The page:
To read an excerpt from the book, please click on the following link:

Sunday, August 10, 2014

Can Of Worms

I wake today with the usual stomach pain and nausea that plague me every morning now.  I do not like taking Imuran because of this, but it has been a miracle drug for me.  I have no more lupus flares, and my kidneys--which unfortunately do not recover from damage--have at least stabilized.  Still, if they continue to spill blood, I will have to have a kidney biopsy, and I am trying to avoid that. I am in bed right now with a heating pad on my tummy, and probably will get some sort of antinausea drug tomorrow.  I did not sleep well last night.  Well--at least my back problems are better!  :)

I had a bout of anxiety last night, the usual case of the "what if-s" around a new project. I know I will likely have opened up a real can of worms with this book: the Asha Veil murder tore apart this community and in some ways, the scars have never healed.  I'm reclusive by nature, and was going to avoid Ben Lomond entirely when I was warned by a mutual friend, a colleague who is very kind to me, that the person in question might be participating in a show at the Park Hall and rehearsing for some time.  I was going to avoid the entire place for the duration, and longer: I never go there except to get my hair trimmed. Yet now, I have research to do and people to interview.  God.  Just what I need: the possibility of being informed in the coffeeshop that I am a bipolar crazy, or whatever while I am conducting an interview. Still, it's not something I would tolerate, ever.  But this book is not about me, or my sad situation. right now.

And btw, this is not "being a victim".  The three men who dared to call me this have had a LOT of really, really negative things to hide, and deflecting attention or smokescreening by calling the one who knows about it mentally ill, wanting to be a victim, etc., never flies with reasonable people who hear these things.  Even my rapist never called me that, and he was the most deviant person I have ever come across in my life.

Most of the people who have things to hide like this have their actions come to light eventually, no matter how assiduously they try to deflect the focus from themselves.  I never have to do a single thing; they bring it on themselves.  Better to put that assiduousness to use in getting help for themselves than putting effort to call someone a victim.  Only one person I know has turned his life around significantly, an act I consider really admirable.  He no longer calls me a victim, or anything else, and his goodness is the thing I see and know.  None of us are perfect, but all of us have our crosses to bear and our things to improve on, in ourselves. God knows I have much to do myself on that regard.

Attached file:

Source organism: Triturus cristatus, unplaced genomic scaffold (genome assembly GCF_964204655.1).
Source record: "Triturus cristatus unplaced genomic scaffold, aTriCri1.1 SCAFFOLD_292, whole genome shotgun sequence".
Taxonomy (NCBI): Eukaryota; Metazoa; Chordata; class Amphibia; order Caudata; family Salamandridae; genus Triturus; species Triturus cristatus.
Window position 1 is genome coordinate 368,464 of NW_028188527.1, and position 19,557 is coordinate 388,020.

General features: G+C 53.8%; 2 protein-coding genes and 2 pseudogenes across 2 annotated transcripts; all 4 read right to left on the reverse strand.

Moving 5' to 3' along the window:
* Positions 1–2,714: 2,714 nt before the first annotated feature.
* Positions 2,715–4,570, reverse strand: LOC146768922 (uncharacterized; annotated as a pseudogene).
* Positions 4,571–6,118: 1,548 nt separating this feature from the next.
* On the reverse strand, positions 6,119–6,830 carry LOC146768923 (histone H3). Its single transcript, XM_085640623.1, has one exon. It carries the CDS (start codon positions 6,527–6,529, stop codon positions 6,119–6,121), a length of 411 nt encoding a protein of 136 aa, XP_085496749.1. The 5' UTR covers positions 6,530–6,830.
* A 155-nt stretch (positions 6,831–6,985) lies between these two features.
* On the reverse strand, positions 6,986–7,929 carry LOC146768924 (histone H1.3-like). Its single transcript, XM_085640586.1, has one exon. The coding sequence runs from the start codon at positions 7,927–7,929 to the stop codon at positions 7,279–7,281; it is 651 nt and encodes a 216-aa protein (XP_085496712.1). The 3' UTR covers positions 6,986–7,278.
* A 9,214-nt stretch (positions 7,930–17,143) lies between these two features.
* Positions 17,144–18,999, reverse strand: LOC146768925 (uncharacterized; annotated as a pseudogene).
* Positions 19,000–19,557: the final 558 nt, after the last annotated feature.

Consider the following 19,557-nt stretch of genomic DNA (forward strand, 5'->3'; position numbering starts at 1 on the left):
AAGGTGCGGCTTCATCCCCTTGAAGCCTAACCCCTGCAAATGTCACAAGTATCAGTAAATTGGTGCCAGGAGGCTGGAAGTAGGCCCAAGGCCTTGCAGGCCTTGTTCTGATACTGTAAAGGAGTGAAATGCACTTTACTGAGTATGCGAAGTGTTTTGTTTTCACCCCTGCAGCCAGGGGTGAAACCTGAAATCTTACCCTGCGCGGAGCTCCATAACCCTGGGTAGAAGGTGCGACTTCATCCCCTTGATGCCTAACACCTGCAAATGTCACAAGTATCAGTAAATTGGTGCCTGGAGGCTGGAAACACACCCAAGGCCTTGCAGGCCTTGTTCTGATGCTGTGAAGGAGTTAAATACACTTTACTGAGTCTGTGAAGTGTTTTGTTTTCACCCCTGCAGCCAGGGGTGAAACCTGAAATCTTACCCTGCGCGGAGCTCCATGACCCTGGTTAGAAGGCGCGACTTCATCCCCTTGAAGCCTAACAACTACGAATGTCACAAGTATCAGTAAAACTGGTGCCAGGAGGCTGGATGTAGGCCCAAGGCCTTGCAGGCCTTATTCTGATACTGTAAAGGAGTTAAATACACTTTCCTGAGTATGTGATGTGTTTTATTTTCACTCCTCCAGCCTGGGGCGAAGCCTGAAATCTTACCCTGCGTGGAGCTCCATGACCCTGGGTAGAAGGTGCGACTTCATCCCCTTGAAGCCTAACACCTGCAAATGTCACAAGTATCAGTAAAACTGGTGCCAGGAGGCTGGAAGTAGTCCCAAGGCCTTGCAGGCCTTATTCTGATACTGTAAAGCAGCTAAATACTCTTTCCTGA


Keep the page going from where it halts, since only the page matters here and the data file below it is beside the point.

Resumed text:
I wonder if the killer called Asha a victim somehow.  I wonder if he called the woman he raped a victim.  When he stood up at his murder sentencing to give a statement, he said, "I am the victim here." Really?  McClish is alive; no one ended his life and tossed him away like trash.  Soledad Prison is not a picnic, but he gets cable TV there, and exercise, a bed, yoga classes, etc.  Asha and her little girl have none of these things.

I have to keep in mind that this book is for and about Asha and her unborn daughter (and Asha's loved ones, including her husband, who loved her no matter what). I think it is important to keep foremost in my mind that everyone I will write about was, or is, a real person, not a character. I do not want her and Anina to be lost in the river of time. How easily my children and I could have met a similar fate still frightens me.

Asha died in 2006, and her killer was sentenced in December, 2011.  Pictures of her are beginning to fade from the Internet: there used to be so many more.  There are a few photos of her husband at the time of the abduction and murder...his obvious grief and sadness suffuse his face.

There are many pictures of Michael McClish, the killer. In all fairness, most of his photos radiate uber-creepy hostility. His arrest mugshot is chilling, frankly, yet he was, in real life, often cheerful and amiable at the store where he was the manager.  I saw him and talked to him many, many times; in some ways, more than Asha.  BTW, she was the one checker who never got a bitchy, sour look on her face when I paid with my food stamp card.  I will never forget that.

There is still controversy over whether McClish did it or not, or was framed in some way; one ridiculous theory, still floating around, is that jealous women killed Asha. Sorry, not so; her blood was found in his truck.  He was convicted of a violent rape before his murder conviction